Filing a police report is a simple matter of calling 911 at the time of the accident. A police officer from the local police department or Michigan State Police will arrive on the scene, depending on the jurisdiction where you had the accident. If you are in a situation where the police cannot get to the accident scene, you can go to your local police station to file a police report yourself.

It is usually best when drafting your accident report to stick to the facts of what happened and not editorialize. The time will come to tell your side of the story; the accident report is simply your reporting of the details of the accident.

What Happens if I Do Not Report a Car Accident to the Police?

While the law requires you to file a police report under certain circumstances, not doing so is not a punishable offense as long as you exchange information with anyone else involved in the accident. This includes contact information, the driver’s insurance, and other relevant information related to the crash.

If, however, you fail to file a police report and leave the scene of an accident without exchanging information with the other driver or involved parties, you could be subject to a felony charge. Hit-and-run accidents can carry penalties of fines up to $10,000, jail sentences of up to 15 years, or both, depending on how serious the accident is. Therefore, never leave the scene of an accident before filing a police report or exchanging information with the other driver.

If you have been in an accident and need help seeking compensation for your medical bills, lost wages, pain and suffering, and other damages, the car accident lawyers at Matz Injury Law are here to help. Contact our law firm today at 866-226-6833 or use our online contact form to schedule a free consultation.

What Is Included in a Police Car Accident Report?

The draft of your accident report will include detailed information about the crash, including a description of what happened, the names and insurance information of all passengers in both cars, the driver’s license information for all involved drivers, the details of any damages and injuries, a diagram of the scene, and photos and videos of the damage and any witness statements.

This information is not admissible as evidence in court but can be an important touchstone in negotiations and help you remember the details as your injury claim moves forward. It can also become an important resource for your car accident attorney as they work to build a case for you.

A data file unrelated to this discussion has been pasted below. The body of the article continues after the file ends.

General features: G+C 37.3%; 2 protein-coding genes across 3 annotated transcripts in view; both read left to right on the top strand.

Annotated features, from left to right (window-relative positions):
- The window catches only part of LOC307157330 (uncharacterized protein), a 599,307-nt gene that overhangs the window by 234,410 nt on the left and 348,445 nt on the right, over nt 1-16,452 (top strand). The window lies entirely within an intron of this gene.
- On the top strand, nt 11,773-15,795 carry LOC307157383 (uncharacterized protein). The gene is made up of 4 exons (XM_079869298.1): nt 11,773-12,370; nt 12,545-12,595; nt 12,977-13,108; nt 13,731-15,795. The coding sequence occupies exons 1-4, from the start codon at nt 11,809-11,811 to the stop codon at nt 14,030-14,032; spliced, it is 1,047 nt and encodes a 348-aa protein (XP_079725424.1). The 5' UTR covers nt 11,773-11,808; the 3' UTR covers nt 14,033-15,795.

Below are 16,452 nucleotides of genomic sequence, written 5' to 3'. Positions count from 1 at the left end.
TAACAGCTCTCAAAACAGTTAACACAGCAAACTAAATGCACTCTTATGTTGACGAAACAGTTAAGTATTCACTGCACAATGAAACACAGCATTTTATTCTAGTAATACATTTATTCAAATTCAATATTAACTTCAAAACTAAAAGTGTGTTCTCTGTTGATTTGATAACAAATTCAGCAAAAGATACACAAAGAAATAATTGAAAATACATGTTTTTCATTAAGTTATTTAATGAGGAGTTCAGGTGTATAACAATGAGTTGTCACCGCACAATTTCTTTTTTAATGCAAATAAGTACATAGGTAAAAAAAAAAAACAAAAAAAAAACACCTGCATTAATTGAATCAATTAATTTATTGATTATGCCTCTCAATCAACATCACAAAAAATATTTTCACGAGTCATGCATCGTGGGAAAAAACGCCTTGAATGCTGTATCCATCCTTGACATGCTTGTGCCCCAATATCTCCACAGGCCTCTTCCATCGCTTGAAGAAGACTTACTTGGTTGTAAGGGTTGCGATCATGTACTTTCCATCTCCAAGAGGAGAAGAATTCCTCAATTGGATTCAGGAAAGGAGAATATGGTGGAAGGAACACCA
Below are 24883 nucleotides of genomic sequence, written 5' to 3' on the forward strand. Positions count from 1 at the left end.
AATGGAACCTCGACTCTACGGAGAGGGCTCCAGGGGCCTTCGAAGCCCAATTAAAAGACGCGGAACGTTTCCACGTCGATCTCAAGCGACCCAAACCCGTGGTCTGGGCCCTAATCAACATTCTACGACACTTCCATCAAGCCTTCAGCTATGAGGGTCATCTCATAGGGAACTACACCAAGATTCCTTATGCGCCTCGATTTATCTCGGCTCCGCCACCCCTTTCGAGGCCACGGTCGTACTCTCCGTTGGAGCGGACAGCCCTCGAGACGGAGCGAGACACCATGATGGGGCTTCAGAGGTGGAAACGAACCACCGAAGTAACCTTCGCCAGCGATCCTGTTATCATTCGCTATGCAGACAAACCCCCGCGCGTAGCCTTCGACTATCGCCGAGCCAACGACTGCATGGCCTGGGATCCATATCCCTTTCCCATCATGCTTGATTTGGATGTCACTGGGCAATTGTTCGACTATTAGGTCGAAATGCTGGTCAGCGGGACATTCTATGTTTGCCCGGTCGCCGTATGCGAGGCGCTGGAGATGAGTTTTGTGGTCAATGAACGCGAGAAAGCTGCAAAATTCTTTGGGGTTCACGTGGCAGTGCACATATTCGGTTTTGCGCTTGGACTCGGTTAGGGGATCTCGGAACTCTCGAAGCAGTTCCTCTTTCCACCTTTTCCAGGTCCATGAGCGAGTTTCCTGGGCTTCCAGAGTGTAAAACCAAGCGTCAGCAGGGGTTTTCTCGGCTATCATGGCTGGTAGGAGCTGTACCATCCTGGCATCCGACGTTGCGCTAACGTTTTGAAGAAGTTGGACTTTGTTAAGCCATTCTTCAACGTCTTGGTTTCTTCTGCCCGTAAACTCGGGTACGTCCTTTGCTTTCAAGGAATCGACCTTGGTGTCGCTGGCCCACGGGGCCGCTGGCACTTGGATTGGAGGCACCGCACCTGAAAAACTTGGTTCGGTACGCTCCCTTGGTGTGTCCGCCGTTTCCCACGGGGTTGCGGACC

Do I Need a Police Report to Get No-Fault Benefits?

Michigan is a no-fault state for auto accidents. This does not, however, mean that there is not an at-fault driver in a car accident. What it means is that all drivers are required to carry no-fault insurance on their auto insurance policy. No-fault insurance is intended to allow you to start the insurance claim for your car accident right away by filing with your own insurance company.

In Michigan, the majority of insurers also require that you have a police report on file to collect no-fault benefits. Most insurance adjusters will want a copy of the police report, and if they discover that you did not file one, they may deny you the right to coverage.

What Are the Benefits of Filing a Car Accident Police Report?

Besides being a legal requirement, filing a car accident police report carries many other benefits. It lets you check for errors in the narrative and eases the process of seeking compensation. It also serves as an important basis to remember the details as you retell your story several times over the ensuing months.

You Can Examine It for Errors

Crash reports are often inaccurate or contain mistakes, even including typos that can be costly as you try to pursue your accident case. It is important to get a copy of the accident report so you can review it and correct any errors. Your car accident attorney can help you with this process if you need it.

It Contains Important Details for the Case

Your legal claim for compensation will need to cover your doctor’s bills, medication, medical procedures, lost wages, potential loss of future compensation, emotional trauma, pain and suffering, and possibly many other damages. The case will begin with your own insurance company, but over the ensuing months, you will need to retell the story to several parties.